Quiz

Welcome to the open educational resource (OER) quiz. By embarking on this course you are no doubt already considering that OER may benefit your own teaching and learning practices; the purpose of this quiz is to start you thinking about the wide range of themes, tools and resources available to those who wish to engage with OER. The quiz consists of a range of multiple choice and free text questions. The quiz should take between 30 and 45 minutes to complete.


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1.4.1 PROMPT

There is so much information available on the internet on every topic imaginable. But how do you know if it is any good? And if you find a lot more information than you really need, how do you decide what to keep and who to discard?

In this section we are going to introduce a simple checklist to help you to judge the quality of the information you find. Before we do this, spend a few minutes thinking about what is meant by information quality.

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1.2.1 Planning your search

Your approach to searching will depend to a great extent on what kind of person you are. In an ideal world, when searching for information for a specific purpose, we would all find what exactly we were looking for at the first attempt, especially if we are in a hurry. However, it's always a good idea to have some kind of plan when you are searching for information, if only to help you plan your time and make sure you find the information you need. If I was starting to search for material on h
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1.7 Key points

In the key points box below we sum up the main ideas introduced so far. You can use it now to check that you have grasped the main ideas, and later the key points will remind you of the content.

Key points

  • An informal carer is defined as a person who, without
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1.6 All together now? Discussion

Views – whether from citizens or consumers – are diverse, although there are similarities within and between groups: for instance, on the need for respect. Diversity of opinion as well as diversity of need must be addressed by frontline managers. A few of the individuals and groups noted by our testers include: users of services for mental health, physical disability, older people, children and families; carers; workers; union representatives; managers; the general public; local and natio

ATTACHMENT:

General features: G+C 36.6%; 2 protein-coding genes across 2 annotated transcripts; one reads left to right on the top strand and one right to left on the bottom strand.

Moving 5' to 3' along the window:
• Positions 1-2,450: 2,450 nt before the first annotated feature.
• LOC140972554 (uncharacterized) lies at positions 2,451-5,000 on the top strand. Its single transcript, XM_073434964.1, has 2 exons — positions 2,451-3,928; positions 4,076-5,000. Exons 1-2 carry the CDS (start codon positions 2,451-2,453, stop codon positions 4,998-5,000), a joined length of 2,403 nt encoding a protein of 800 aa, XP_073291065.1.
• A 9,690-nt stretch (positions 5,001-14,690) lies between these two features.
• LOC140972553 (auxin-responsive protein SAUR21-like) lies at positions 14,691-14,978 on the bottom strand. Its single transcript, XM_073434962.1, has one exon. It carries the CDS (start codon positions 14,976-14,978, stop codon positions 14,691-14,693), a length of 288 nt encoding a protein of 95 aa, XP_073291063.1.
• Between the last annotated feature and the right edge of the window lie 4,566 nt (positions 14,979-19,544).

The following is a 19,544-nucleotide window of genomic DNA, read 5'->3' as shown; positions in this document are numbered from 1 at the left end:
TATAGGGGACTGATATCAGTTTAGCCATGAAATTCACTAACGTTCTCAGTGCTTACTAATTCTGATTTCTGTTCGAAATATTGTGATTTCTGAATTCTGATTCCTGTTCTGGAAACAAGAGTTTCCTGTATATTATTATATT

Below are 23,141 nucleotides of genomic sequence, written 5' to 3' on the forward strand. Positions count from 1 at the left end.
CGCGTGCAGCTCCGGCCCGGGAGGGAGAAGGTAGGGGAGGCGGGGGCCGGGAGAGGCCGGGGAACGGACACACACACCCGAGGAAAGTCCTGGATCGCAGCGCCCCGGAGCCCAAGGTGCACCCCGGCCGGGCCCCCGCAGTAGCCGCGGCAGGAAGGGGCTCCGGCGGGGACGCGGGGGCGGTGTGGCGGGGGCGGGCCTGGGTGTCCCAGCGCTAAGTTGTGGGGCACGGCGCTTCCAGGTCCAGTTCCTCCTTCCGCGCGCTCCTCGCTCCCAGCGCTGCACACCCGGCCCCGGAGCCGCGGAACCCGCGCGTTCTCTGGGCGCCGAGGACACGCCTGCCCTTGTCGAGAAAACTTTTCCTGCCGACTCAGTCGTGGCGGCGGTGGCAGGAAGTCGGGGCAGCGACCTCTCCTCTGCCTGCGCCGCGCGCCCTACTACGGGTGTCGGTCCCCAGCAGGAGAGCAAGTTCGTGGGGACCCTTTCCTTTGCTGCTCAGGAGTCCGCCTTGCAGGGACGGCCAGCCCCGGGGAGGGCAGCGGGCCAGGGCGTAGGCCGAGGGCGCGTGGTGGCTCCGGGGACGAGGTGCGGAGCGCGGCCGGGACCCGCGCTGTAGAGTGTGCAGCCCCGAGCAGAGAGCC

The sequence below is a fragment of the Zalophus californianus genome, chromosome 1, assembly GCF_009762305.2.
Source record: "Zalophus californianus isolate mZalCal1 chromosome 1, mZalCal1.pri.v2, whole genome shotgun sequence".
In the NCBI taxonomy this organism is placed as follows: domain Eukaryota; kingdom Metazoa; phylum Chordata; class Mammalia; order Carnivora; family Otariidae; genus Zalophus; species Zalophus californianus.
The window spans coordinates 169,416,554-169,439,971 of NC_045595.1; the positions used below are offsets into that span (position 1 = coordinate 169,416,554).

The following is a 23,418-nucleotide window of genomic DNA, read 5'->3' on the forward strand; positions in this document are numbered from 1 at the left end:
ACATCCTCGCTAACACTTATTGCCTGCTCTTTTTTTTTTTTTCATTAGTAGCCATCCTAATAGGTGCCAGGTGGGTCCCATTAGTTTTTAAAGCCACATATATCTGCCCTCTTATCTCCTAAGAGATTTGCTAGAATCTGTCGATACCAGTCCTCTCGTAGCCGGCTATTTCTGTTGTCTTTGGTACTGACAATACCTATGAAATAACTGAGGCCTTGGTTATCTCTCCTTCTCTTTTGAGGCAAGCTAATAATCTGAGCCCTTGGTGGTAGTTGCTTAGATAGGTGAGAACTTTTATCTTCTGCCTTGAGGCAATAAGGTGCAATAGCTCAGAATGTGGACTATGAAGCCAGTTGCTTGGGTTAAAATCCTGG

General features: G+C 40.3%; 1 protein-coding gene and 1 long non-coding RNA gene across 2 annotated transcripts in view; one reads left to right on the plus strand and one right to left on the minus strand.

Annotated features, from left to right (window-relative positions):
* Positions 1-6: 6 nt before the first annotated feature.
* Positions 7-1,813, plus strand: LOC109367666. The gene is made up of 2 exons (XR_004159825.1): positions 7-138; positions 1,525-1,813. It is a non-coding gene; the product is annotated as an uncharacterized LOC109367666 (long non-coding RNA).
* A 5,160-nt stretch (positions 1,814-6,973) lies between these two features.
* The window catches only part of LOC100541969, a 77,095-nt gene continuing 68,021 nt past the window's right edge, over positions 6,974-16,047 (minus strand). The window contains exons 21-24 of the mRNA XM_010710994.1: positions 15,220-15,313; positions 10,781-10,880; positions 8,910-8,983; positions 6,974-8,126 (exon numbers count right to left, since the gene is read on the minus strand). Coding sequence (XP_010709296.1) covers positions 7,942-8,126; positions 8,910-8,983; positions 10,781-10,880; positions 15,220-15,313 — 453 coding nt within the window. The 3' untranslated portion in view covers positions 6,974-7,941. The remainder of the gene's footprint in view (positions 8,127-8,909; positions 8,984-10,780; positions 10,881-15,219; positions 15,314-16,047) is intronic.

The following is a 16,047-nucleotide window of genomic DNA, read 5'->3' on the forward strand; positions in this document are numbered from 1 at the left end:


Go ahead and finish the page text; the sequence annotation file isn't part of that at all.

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1.5 Moving forward?

So far you have read about the development of consultation with service users. Why, then, do service users and their organisations experience a struggle to be heard? What barriers are they encountering?

Service providers may structure consultation around service needs rather than service users' interests. For example, consultation at the planning, delivery and monitoring stages of a new day centre might be informative to service providers as well as a good example of service user involv
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5 Comment on the audio clips

The benefits mentioned in the clips included a skills outlet, developing organising and networking skills, improvements to the members' self-esteem, and better social contact than before. There were also practical benefits in terms of getting help with household, gardening and computing problems. Any disadvantages were hard to identify. People were enthusiastic about their experiences. Through involving someone like Jan Hurst, the disadvantages of self-help with its tendency towards rather cl
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4 Audio activity

Now listen to the audio clips. As you listen, make notes in your Learning Journal on:

  • what you think are the benefits and disadvantages of LETS schemes for their members;

  • to what extent these schemes fit with a community development approach;

  • what might be some longer-term outcomes for the schemes and their members.


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3 Peter, Roger, Rachel, Jenny and Veera

Figure 2
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Introduction